Max root growth.. pumice or perilolite

Let me start by recognizing the different “stages” these two trees in are apparently very different… but are they? When comparing new air layerings to collected yamadori… the common state of the tree is help me get my roots under me ASAP…

Cutchins who propagates for a living is all in on perilolite. Paraphrasing but something like:When I need to drive root growth it’s always perilolite.

When it comes to yamadori which is where Randy makes his living he is exclusively utilizing pumice, with the exception of trees healed into bark dust.
I could possibly see that the size of the material Randy’s trying to drive roots in is much larger and perilolite is light and less stable, everytime it moves root growth is set back for a net negative? In theory what meduim drives the most rapid root growth and what are the variables/reasons ( trade-offs) for making this decision… I’m either missing something or don’t understand the why and I don’t want to be trying to get better practicing dogmatic reasoning?

Anyone have a guess or know?

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I am guessing that the major reason for the difference is availability. Pumice is readily available in Oregon since it is mined in the NW United States. Perlite is much lighter and therefore much cheaper to ship to Florida from where ever it is made than pumice.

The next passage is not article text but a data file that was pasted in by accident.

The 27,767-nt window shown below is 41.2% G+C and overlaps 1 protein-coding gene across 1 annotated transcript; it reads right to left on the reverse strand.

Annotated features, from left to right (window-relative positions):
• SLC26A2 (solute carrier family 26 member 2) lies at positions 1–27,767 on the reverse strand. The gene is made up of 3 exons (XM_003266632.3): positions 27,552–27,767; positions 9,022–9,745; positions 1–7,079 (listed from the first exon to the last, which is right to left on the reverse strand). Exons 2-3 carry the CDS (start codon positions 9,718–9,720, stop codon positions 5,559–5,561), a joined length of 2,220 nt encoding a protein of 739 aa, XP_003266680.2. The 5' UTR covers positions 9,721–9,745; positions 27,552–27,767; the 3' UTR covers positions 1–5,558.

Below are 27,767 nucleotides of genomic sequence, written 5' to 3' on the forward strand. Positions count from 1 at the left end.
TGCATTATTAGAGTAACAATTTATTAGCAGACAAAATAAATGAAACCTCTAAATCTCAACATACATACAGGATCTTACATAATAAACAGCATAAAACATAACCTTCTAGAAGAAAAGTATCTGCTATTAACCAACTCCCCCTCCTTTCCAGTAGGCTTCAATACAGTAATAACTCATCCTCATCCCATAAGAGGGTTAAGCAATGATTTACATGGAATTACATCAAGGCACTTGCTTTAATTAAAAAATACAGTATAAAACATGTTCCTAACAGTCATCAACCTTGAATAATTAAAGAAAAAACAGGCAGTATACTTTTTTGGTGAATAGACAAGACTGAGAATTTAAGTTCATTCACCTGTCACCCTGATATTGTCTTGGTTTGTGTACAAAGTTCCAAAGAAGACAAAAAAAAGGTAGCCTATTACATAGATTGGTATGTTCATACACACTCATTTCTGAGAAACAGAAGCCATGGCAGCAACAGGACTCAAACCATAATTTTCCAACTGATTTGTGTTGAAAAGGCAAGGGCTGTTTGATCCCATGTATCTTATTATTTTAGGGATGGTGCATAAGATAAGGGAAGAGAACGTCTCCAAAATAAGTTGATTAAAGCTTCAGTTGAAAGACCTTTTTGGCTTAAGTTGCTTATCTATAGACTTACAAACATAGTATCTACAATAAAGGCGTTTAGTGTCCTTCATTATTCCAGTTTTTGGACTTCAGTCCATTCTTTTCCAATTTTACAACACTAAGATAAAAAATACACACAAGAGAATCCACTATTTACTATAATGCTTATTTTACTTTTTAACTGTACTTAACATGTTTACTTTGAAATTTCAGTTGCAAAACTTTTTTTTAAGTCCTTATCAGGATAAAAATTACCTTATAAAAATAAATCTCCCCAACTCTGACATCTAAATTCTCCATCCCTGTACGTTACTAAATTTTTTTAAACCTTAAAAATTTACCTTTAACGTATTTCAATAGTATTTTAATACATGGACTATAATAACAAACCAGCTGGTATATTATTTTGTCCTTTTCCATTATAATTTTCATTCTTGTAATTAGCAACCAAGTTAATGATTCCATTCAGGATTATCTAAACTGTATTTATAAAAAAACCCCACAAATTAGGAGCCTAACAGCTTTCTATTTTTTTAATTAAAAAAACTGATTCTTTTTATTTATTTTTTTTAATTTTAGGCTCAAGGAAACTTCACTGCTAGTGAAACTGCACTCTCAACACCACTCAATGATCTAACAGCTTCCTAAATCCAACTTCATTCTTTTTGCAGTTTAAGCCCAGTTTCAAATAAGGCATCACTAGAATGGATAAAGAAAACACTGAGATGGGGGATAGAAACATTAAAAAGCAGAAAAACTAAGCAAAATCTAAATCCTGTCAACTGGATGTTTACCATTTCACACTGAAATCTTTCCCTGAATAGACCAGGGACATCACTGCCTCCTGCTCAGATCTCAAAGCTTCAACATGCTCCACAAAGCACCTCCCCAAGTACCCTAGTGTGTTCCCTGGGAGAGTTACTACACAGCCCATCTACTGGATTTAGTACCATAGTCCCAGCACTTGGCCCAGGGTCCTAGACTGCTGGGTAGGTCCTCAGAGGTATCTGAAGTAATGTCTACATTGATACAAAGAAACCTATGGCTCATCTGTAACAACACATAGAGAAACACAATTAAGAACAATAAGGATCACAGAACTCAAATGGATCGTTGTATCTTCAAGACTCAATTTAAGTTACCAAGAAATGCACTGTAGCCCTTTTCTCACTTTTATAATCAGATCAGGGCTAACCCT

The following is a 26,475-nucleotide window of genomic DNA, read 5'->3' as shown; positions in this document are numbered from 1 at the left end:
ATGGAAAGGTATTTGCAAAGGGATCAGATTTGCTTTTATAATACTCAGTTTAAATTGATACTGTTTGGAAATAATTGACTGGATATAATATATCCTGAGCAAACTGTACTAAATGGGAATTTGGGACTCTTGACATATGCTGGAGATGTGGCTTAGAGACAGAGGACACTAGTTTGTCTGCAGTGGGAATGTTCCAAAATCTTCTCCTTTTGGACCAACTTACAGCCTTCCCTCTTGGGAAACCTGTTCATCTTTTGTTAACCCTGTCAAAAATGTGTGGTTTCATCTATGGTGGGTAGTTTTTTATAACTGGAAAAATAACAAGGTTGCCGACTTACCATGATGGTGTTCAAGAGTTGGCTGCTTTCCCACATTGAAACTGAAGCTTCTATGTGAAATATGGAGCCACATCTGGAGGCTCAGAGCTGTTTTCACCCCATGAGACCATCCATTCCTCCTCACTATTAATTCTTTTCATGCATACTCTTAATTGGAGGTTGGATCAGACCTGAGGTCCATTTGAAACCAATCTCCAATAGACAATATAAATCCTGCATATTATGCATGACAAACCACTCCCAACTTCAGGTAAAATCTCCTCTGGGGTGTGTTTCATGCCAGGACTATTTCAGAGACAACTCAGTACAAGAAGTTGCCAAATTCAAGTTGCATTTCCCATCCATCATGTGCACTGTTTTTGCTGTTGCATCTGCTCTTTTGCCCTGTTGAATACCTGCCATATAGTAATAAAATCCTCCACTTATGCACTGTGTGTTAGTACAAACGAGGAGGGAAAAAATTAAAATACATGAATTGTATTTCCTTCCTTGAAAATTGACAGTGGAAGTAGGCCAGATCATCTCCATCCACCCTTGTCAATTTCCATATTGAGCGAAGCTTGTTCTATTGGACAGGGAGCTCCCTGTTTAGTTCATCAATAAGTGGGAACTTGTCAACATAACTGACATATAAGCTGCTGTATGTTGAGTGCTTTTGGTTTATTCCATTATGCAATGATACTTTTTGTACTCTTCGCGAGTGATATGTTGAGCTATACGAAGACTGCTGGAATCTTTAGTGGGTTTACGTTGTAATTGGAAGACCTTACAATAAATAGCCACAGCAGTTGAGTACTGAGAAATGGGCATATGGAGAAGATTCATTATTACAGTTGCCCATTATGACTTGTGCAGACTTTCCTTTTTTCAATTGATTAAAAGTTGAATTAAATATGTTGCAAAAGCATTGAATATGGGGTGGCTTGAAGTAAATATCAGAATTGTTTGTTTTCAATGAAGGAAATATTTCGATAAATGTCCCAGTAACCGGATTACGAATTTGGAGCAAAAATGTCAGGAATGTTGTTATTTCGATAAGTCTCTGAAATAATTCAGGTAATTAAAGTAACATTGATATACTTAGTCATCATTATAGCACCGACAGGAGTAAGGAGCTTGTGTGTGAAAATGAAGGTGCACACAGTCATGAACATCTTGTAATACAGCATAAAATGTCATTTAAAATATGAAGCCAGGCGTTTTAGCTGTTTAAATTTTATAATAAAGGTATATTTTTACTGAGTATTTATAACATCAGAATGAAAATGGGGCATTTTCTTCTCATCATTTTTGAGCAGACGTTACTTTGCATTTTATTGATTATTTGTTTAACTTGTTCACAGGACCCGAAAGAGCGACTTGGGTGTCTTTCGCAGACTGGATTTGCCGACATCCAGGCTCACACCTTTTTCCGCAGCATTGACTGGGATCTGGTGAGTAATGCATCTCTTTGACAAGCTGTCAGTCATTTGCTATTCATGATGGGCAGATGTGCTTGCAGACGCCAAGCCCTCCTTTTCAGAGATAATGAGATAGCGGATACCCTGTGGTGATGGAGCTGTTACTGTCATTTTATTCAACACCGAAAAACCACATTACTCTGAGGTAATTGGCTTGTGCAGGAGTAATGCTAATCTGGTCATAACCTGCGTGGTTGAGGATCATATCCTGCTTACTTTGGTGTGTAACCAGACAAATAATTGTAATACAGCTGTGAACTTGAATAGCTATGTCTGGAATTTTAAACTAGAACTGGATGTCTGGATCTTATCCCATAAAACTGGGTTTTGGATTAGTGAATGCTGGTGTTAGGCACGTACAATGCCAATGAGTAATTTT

In my experience perlite tends to drain a bit faster than pumice which may be an advantage in a hotter, more humid climate like Florida. It is also used extensively to root cuttings which I beelive is one of the core areas of David’s nursery.

Finally, I think the weight of pumice is useful for larger trees like yamadori as you stated.


@MartyWeiser Thanks this is the line of thought I was thinking and hoping. Since I am in the Northeast pumice is financially unrealistic if I can secure the larger trees and keep an eye on watering I can go with perilolite?

You should be good with Perlite. I had another thought based upon naked eye observation - the surface of perlite is smoother than pumice which would lead to less surface area to to hold water once the primary water had drained off.

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Another approach is expanded clay from the construction sector and then add bark for the final mix.

Perlite and organic is the standard horticultural mix for root growth. The majority of horticultural propagation is done with this. Normally this comes down to availability. I know a few people in the UK who are using this sort of mixture for collected yamadori with added molar clay too. Mind you, this is also their standard potting mix.

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@antelion I have no experience working with this combo of medium’s, but on the surface would this not stay too wet?

i guess it depends on the amount of bark added. The expanded clay actually dries out pretty quickly. That is why i do not like this combo (together with lava and pumice) as standard bonsai medium as it is used in some places.You are pretty much tied to a watering schedule regardless of the actual weather imo.